• Pollution of both land and seas is a threat in many coastal regions. In addition, since river basins, marine ecosystems and the atmosphere are all part of hydrological systems, the effects of such pollution are often felt far from their source. In many coastal communities, pollution and eutrophication, which is the presence of excessive nutrients in water, frequently owing to runoff from the land, causing dense plant growth and the death of animal life, are driving detrimental changes. The five large marine ecosystems most at risk from coastal eutrophication, according to a global comparative assessment undertaken in 2016 as part of the Transboundary Water Assessment Programme, are the Bay of Bengal, the East China Sea, the Gulf of Mexico, the North Brazil Shelf and the South China Sea.
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Sustainable Development 15

  • Preserving diverse forms of life on land requires targeted efforts to protect, restore and promote the conservation and sustainable use of terrestrial and other ecosystems. Goal 15 focuses specifically on managing forests sustainably, restoring degraded lands and successfully combating desertification, reducing degraded natural habitats and ending biodiversity loss.
  • Between 1990 and 2015, the world’s forest area diminished from 31.7 per cent of the world’s total land mass to 30.7 per cent. The loss was mainly attributable to the conversion of forest to other land uses, such as agriculture and infrastructure development. Meanwhile, other areas were transformed into forests through planting, landscape restoration or the natural expansion of forest. Owing to the balance of the two processes and efforts to slow deforestation, the global net loss of forest area declined from 7.3 million hectares per year in the 1990s to 3.3 million hectares per year during the period from 2010 to 2015.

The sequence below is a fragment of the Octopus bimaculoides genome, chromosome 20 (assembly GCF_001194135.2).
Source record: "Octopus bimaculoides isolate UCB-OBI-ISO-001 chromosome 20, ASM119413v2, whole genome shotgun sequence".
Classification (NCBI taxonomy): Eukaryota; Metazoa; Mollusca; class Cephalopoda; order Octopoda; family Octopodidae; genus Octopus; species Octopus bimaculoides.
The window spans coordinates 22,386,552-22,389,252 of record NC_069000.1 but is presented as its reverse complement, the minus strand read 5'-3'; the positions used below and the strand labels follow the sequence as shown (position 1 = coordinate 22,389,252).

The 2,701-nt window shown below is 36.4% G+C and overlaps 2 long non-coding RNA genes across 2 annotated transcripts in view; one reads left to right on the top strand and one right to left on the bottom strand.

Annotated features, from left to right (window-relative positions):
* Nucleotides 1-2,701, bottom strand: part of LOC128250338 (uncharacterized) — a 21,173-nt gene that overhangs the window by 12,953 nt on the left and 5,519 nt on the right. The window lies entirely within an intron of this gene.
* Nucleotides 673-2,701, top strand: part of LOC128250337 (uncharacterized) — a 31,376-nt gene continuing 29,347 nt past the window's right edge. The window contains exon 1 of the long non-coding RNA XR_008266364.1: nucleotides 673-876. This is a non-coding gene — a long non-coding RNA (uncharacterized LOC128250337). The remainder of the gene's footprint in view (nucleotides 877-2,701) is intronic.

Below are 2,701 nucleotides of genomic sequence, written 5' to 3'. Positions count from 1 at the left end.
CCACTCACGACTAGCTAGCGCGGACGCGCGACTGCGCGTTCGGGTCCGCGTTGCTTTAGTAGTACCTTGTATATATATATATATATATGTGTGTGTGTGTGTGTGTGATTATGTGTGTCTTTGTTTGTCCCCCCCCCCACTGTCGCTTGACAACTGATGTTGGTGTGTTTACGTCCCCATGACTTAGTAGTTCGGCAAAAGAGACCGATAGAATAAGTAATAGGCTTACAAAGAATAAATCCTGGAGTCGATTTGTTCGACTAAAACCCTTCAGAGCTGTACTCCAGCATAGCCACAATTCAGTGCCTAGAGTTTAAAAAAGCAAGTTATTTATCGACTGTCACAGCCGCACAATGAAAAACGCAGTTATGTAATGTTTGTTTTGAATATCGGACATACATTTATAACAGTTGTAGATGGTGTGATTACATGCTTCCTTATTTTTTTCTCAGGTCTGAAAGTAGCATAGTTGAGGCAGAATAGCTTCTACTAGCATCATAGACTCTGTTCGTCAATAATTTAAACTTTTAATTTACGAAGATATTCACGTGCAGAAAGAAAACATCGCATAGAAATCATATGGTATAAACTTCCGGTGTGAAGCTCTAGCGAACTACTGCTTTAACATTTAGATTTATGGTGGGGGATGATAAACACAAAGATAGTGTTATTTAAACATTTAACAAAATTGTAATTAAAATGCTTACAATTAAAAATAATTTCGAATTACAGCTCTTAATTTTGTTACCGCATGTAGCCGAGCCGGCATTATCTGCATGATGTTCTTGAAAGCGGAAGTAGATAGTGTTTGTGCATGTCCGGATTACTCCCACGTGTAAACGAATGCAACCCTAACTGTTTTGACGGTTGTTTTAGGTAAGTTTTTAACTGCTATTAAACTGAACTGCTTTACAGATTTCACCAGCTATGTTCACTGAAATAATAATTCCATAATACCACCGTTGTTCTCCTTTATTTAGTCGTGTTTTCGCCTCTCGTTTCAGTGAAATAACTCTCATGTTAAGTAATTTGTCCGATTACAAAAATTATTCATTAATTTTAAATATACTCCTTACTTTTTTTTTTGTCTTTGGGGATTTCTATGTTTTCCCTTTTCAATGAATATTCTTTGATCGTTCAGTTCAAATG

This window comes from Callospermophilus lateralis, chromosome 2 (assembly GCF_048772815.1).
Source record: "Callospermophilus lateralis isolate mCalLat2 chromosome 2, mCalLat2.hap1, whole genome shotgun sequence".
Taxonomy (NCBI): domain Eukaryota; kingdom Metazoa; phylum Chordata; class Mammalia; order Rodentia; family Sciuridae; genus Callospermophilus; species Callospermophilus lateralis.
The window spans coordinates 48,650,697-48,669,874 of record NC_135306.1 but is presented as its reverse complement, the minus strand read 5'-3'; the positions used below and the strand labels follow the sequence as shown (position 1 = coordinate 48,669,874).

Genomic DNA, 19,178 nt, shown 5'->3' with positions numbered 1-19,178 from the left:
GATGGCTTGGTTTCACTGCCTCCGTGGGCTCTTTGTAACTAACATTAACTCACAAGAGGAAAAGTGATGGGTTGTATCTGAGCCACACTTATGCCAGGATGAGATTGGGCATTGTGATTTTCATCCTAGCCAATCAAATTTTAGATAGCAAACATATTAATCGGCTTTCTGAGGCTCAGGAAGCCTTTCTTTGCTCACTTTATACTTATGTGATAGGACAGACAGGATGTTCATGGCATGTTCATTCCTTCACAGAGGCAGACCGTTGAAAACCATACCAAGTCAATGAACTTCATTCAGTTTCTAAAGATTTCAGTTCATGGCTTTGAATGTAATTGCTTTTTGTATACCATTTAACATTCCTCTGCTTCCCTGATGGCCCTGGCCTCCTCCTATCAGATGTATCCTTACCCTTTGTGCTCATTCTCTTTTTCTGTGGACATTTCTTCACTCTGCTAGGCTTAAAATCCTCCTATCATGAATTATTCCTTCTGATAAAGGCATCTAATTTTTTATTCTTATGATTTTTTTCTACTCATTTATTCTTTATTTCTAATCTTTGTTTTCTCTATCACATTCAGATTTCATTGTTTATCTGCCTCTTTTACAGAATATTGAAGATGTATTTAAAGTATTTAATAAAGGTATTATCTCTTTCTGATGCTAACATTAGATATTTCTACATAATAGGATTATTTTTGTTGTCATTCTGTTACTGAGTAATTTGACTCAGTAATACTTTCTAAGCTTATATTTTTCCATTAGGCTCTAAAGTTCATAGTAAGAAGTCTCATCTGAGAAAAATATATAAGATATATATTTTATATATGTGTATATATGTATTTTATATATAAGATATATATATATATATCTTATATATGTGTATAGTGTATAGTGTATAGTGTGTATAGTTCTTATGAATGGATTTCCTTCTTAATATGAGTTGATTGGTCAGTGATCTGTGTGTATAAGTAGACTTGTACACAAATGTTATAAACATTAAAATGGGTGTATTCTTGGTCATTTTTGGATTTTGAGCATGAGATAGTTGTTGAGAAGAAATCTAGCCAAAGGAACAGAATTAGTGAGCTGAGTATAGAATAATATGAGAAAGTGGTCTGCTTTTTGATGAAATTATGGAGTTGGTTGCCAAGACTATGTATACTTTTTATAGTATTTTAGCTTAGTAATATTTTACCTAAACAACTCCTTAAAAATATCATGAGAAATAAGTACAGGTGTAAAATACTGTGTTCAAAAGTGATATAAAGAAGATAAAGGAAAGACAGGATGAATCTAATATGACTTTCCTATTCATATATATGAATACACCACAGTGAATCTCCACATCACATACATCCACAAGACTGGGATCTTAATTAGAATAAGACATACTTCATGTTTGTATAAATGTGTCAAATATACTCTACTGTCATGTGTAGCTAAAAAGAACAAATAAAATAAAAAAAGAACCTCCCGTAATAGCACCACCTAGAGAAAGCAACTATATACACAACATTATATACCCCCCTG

• To safeguard places that contribute significantly to global biodiversity, protected areas have been established and identified as key biodiversity areas. In 2014, 15.2 per cent of the world’s terrestrial and freshwater environments were covered by protected areas. The percentage of terrestrial key biodiversity areas covered by protected areas has increased, from 16.5 per cent in 2000 to 19.3 per cent in 2016. Over the same period, the share of freshwater key biodiversity areas that are protected has increased from 13.8 per cent to 16.6 per cent, and the share of mountain key biodiversity areas under protection has grown from 18.1 per cent to 20.1 per cent.
  • The focus in Goal 15 on halting biodiversity loss comes at a critical time, since many species of amphibians, birds and mammals are sliding towards extinction. According to the International Union for Conservation of Nature’s Red List Index, amphibians are declining most rapidly in Latin America and the Caribbean, primarily as a result of the chytrid fungal disease, one of numerous wildlife diseases on the rise worldwide. The greatest extinction risks for birds and mammals are found in South-Eastern Asia, mainly owing to the conversion of lowland forests. However, their decline is not inevitable, with extinction risks for vertebrate species having been reversed in five small island developing States (the Cook Islands, Fiji, Mauritius, Seychelles and Tonga) as a result of conservation actions over the past several decades.
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As previously stated, Sustainable Development is an agenda that paves the way for communism, under the New Global Human Order, created by Cheddi Jagan, the fourth president of Guyana.

The most recent accomplishment by the United Nations for Sustainable Development was the Paris Accord for Climate Change, Sustainable Development Goal thirteen, and with the completion of said goal, it would only be constructively correct if the United Nations followed suit to goals fourteen and fifteen, by connecting humanitarian law and environmental responsibility.

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Works Cited

OHCHR Media Unit. “States must fulfil human rights obligations in protecting biodiversity, UN expert urges.” OHCHR. . (2017): . .